23 The Context of the Hague Conferences All Anchors Adrift  23.1  A Deep Indent  23.2  The National Discourse on Suffrage  23.3  Asser’s Views on Suffrage  23.4  Asser’s Tract on Constitutional Reform (1887)  23.5  Political Turbulence  23.6  ‘Tobi or Not Tobi’: The Elections of 1891  23.7  A Historic Stroll  23.8  Towards the Council of State  23.9  A Critical Family Moment  23.10  The Move to The Hague

Part 7 Vers L’ Union Judiciaire: The Four Hague Conferences on Private International Law (1893–1904)


Introductory Note
24 The First Conference (12–25 September 1893) ‘Un travail de longue haleine’  24.1  The Preliminary Work of the Institut (1873–1893)  24.2  Asser’s Memorandum of August 1893  24.3  The Opening of the Conference  24.4  The Work in the Four Commissions  24.5  The Closing Session  24.6  The Results of the Conference
25 Three More Conferences (1894–1904) Mettre fin à l’ incertitude  25.1  The Second Conference (25 June–13 July 1894)  25.2  Proceedings  25.3  The State Commission on Private International Law (1897–1913)  25.4  The Third Conference (29 May–18 June 1900)  25.5  The Fourth Conference (16 May–7 June 1904)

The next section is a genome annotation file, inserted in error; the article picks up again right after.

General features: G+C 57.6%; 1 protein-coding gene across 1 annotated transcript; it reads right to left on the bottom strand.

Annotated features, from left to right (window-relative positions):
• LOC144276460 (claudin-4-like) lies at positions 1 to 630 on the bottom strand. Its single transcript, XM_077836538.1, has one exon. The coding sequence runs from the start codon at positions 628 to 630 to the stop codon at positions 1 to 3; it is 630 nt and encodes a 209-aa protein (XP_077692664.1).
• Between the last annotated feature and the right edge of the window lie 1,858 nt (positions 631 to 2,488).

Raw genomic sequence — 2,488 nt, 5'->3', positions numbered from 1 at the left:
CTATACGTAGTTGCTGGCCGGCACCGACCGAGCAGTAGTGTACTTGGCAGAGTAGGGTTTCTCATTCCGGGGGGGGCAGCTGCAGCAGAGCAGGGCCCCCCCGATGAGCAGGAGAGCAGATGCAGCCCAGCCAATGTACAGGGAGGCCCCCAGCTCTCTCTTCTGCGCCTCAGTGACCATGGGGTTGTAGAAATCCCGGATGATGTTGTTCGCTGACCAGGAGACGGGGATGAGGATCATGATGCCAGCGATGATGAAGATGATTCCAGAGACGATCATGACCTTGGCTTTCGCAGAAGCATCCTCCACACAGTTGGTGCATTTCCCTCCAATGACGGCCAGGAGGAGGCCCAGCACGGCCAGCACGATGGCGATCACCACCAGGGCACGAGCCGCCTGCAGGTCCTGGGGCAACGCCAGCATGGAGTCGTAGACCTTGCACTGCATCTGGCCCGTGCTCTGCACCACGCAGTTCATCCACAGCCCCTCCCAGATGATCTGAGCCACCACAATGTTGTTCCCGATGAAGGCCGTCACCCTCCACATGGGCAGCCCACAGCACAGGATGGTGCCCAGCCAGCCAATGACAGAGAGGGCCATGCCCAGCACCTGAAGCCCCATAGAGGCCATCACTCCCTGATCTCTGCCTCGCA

26 The Phoenix of the Hague Conference ‘Again This Mysterious Single Body’  26.1  Contemporary Reviews and Critics at Home  26.2  Hamaker  26.3  Josephus Jitta  26.4  The Shifting Paradigms of Doctrine  26.5  Kosters’s Inaugural Address (1908)  26.6  Carel Daniel’s Inaugural Address (1905)  26.7  The Relaunch of the Conferences  26.8  Taking Stock after 125 Years

Part 8 ‘The Learned Guide of the Nation’: The Counsellor


27 The Overall Climate ‘A Nation with a Mission’  27.1  Foreign Policy  27.2  A Synopsis of Activities
28 In the Service of the Foreign Ministry (1875–1913) Four Decades of Advice  28.1  International Rivers (1876–1892)  28.2  Diplomatic and Consular Law: Venezuela (1876)  28.3  Issues of Blockade (1877–1891): Advice on the Aceh War (1873–1914)  28.4  Issues of Neutrality (1877–1889)  28.5  Issues of Arbitration (1877–1897)  28.6  Boundary Issues (1889–1892)  28.7  The Bombardment of Undefended Townships (1889)  28.8  The Brussels Act on the Slave Trade (1890)  28.9  The Venezuela Crisis (1907–1908)  28.10  The River Ems Dispute (1912)